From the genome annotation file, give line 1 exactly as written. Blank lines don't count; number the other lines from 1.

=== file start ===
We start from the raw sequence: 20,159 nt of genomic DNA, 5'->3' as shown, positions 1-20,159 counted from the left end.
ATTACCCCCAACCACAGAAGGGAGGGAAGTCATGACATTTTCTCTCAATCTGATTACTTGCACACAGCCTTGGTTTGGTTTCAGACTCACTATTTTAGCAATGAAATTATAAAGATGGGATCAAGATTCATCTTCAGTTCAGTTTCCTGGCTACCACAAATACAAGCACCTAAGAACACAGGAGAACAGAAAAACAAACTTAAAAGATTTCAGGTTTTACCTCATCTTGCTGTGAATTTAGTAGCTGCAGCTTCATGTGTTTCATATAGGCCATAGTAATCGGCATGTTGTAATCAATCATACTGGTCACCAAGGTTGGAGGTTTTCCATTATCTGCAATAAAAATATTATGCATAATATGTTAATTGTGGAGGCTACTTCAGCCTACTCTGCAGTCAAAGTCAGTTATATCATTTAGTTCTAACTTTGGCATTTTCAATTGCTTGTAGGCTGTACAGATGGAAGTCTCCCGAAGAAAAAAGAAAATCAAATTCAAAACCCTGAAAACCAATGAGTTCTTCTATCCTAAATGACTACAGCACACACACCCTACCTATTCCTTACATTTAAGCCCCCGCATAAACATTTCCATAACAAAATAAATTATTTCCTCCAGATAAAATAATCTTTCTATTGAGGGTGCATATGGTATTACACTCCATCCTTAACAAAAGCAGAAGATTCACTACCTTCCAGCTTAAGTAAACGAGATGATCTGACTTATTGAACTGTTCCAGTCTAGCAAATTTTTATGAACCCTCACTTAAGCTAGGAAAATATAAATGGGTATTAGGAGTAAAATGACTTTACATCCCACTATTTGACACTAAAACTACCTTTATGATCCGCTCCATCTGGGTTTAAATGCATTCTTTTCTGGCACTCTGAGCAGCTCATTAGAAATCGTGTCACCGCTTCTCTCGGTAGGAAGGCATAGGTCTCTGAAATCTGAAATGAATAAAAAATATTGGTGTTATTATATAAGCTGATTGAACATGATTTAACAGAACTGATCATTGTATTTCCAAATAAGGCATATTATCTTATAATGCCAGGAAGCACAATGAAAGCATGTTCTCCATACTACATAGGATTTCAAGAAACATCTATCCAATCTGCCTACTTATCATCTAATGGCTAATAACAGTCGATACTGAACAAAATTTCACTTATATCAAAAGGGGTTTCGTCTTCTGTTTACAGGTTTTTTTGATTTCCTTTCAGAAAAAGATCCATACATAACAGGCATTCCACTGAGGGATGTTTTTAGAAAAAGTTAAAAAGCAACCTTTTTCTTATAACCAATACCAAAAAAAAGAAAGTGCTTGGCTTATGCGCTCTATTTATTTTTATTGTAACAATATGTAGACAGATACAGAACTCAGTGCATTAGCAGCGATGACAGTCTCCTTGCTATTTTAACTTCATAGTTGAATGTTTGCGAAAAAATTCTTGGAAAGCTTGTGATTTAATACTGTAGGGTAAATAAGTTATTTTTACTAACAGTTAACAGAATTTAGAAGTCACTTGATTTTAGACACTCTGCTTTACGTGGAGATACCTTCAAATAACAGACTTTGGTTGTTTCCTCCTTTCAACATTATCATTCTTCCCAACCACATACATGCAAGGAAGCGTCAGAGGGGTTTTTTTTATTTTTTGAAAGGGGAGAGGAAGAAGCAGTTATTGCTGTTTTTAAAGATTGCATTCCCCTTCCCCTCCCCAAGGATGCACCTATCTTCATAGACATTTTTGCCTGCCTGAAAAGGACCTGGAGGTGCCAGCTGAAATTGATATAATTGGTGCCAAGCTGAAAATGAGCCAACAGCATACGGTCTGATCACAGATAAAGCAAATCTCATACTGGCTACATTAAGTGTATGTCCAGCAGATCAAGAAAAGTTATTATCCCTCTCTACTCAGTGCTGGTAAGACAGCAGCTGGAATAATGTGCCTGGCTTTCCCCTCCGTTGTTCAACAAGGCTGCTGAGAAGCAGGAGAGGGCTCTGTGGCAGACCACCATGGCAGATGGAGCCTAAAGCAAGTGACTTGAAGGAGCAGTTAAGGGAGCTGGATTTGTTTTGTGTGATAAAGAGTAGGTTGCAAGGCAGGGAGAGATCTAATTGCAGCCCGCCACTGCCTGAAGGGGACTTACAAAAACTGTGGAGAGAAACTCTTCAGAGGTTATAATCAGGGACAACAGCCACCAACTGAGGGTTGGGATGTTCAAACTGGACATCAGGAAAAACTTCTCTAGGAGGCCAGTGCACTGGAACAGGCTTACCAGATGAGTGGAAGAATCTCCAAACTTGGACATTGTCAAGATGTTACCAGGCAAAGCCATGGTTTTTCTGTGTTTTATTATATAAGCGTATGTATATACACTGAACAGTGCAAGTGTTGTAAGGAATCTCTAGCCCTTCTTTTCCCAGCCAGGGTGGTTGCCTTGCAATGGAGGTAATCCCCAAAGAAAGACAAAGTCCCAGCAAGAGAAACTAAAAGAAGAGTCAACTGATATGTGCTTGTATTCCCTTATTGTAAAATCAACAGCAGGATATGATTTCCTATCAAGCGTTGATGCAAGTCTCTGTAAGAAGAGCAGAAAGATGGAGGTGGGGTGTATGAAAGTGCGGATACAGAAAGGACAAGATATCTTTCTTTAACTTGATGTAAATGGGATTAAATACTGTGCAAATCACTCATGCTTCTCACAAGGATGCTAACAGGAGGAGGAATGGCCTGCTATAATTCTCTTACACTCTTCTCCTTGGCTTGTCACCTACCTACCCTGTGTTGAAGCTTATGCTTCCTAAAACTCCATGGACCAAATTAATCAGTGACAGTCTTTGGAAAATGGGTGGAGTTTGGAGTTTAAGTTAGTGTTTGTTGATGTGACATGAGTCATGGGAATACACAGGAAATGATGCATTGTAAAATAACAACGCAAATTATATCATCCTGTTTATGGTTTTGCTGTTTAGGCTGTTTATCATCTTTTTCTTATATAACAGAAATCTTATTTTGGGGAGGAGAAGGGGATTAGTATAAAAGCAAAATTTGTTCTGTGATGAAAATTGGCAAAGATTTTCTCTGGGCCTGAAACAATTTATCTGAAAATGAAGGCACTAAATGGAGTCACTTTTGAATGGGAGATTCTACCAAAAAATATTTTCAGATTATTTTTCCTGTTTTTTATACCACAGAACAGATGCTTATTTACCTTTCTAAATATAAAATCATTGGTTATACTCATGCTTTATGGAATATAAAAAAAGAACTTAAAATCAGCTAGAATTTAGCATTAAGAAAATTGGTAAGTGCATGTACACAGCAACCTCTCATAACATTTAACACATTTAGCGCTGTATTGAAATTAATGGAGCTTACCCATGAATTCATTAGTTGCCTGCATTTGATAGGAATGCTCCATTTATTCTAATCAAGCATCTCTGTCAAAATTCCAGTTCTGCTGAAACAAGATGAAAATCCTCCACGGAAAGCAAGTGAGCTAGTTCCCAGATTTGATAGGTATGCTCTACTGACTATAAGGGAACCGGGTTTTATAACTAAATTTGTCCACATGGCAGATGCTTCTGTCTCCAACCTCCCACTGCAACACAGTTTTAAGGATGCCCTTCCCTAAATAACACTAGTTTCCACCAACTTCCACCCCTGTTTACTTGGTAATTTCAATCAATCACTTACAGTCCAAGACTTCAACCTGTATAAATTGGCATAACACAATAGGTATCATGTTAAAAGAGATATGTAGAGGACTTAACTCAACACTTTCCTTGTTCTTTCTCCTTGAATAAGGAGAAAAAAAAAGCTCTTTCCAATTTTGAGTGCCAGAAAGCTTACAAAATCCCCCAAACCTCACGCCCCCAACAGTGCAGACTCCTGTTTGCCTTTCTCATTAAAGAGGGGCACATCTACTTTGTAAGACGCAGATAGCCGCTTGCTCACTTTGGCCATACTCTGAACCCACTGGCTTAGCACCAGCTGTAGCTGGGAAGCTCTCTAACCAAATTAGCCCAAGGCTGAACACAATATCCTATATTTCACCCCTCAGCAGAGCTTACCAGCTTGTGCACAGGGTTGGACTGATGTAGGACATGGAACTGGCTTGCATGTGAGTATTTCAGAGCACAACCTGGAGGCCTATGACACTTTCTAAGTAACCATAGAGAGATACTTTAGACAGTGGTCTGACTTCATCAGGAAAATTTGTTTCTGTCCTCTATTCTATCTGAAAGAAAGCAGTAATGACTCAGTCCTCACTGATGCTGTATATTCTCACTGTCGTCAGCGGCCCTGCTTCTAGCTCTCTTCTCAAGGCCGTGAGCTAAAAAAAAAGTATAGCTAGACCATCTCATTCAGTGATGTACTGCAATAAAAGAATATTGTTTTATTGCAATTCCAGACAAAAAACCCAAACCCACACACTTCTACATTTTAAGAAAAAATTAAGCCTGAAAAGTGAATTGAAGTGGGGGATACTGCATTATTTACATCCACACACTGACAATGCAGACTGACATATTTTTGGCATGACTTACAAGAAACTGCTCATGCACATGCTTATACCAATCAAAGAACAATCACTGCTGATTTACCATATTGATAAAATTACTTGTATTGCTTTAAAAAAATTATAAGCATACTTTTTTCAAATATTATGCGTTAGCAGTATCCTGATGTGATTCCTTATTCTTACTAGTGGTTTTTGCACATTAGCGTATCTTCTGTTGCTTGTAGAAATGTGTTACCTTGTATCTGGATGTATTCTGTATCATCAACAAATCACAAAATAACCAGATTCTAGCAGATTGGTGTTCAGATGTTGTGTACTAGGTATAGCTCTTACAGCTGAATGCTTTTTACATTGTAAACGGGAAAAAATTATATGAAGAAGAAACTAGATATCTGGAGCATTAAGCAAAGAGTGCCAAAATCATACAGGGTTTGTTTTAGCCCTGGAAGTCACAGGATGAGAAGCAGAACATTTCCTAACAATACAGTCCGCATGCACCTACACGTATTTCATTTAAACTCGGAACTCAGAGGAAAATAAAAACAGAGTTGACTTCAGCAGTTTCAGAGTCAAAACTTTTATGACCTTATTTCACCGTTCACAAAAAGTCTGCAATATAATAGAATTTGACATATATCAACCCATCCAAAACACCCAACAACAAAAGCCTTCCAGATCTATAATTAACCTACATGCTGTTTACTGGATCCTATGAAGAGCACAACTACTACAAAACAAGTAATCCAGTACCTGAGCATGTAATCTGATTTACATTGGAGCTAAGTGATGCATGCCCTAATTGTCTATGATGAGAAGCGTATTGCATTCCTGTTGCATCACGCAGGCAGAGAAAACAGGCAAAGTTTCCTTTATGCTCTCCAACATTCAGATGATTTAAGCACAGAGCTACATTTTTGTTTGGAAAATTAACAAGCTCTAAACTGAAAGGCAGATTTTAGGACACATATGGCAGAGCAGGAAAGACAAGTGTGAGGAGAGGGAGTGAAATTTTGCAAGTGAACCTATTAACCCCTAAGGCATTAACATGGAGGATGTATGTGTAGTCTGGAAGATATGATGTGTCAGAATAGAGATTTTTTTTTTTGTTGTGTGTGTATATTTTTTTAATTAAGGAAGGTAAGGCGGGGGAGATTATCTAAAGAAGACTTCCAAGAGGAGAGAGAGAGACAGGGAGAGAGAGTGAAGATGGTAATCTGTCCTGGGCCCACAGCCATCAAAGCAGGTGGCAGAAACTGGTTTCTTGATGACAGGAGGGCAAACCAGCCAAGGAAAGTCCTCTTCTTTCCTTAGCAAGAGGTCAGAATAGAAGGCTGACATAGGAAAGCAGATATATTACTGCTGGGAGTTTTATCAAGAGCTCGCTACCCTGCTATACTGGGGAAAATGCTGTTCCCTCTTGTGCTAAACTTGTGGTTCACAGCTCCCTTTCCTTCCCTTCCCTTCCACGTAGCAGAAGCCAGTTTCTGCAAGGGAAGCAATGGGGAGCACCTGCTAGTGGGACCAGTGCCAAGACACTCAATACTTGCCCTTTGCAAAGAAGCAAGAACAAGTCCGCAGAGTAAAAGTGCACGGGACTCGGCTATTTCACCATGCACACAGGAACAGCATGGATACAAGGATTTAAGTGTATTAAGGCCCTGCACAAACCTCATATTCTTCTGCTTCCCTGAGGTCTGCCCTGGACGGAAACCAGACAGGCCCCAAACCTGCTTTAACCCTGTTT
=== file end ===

We start from the raw sequence: 20,159 nt of genomic DNA, 5'->3' as shown, positions 1-20,159 counted from the left end.